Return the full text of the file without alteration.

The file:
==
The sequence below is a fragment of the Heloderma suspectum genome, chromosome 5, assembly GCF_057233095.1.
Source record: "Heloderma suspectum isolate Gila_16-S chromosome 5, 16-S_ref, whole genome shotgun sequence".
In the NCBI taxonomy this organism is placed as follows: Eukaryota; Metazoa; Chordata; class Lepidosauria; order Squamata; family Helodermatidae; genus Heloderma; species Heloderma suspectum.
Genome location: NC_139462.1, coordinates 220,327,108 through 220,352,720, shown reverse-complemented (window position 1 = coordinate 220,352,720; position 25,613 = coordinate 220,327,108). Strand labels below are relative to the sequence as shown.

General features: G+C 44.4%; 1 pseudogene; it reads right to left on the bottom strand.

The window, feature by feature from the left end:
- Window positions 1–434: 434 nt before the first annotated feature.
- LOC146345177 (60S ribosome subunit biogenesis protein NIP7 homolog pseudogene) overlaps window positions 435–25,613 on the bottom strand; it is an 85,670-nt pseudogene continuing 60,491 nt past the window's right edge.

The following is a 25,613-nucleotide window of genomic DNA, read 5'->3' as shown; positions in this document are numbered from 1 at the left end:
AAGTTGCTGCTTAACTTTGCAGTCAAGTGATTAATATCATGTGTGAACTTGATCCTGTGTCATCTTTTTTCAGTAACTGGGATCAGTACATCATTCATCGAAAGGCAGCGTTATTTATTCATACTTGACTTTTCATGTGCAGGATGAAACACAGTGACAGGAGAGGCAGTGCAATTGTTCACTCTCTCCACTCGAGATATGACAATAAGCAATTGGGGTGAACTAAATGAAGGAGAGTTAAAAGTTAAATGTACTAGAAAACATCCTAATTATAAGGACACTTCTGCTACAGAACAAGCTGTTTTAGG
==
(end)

The sequence below is a fragment of the Heloderma suspectum genome, chromosome 5, assembly GCF_057233095.1.
Source record: "Heloderma suspectum isolate Gila_16-S chromosome 5, 16-S_ref, whole genome shotgun sequence".
In the NCBI taxonomy this organism is placed as follows: Eukaryota; Metazoa; Chordata; class Lepidosauria; order Squamata; family Helodermatidae; genus Heloderma; species Heloderma suspectum.
Genome location: NC_139462.1, coordinates 220,327,108 through 220,352,720, shown reverse-complemented (window position 1 = coordinate 220,352,720; position 25,613 = coordinate 220,327,108). Strand labels below are relative to the sequence as shown.

General features: G+C 44.4%; 1 pseudogene; it reads right to left on the bottom strand.

The window, feature by feature from the left end:
- Window positions 1–434: 434 nt before the first annotated feature.
- LOC146345177 (60S ribosome subunit biogenesis protein NIP7 homolog pseudogene) overlaps window positions 435–25,613 on the bottom strand; it is an 85,670-nt pseudogene continuing 60,491 nt past the window's right edge.

The following is a 25,613-nucleotide window of genomic DNA, read 5'->3' as shown; positions in this document are numbered from 1 at the left end:
AAGTTGCTGCTTAACTTTGCAGTCAAGTGATTAATATCATGTGTGAACTTGATCCTGTGTCATCTTTTTTCAGTAACTGGGATCAGTACATCATTCATCGAAAGGCAGCGTTATTTATTCATACTTGACTTTTCATGTGCAGGATGAAACACAGTGACAGGAGAGGCAGTGCAATTGTTCACTCTCTCCACTCGAGATATGACAATAAGCAATTGGGGTGAACTAAATGAAGGAGAGTTAAAAGTTAAATGTACTAGAAAACATCCTAATTATAAGGACACTTCTGCTACAGAACAAGCTGTTTTAGG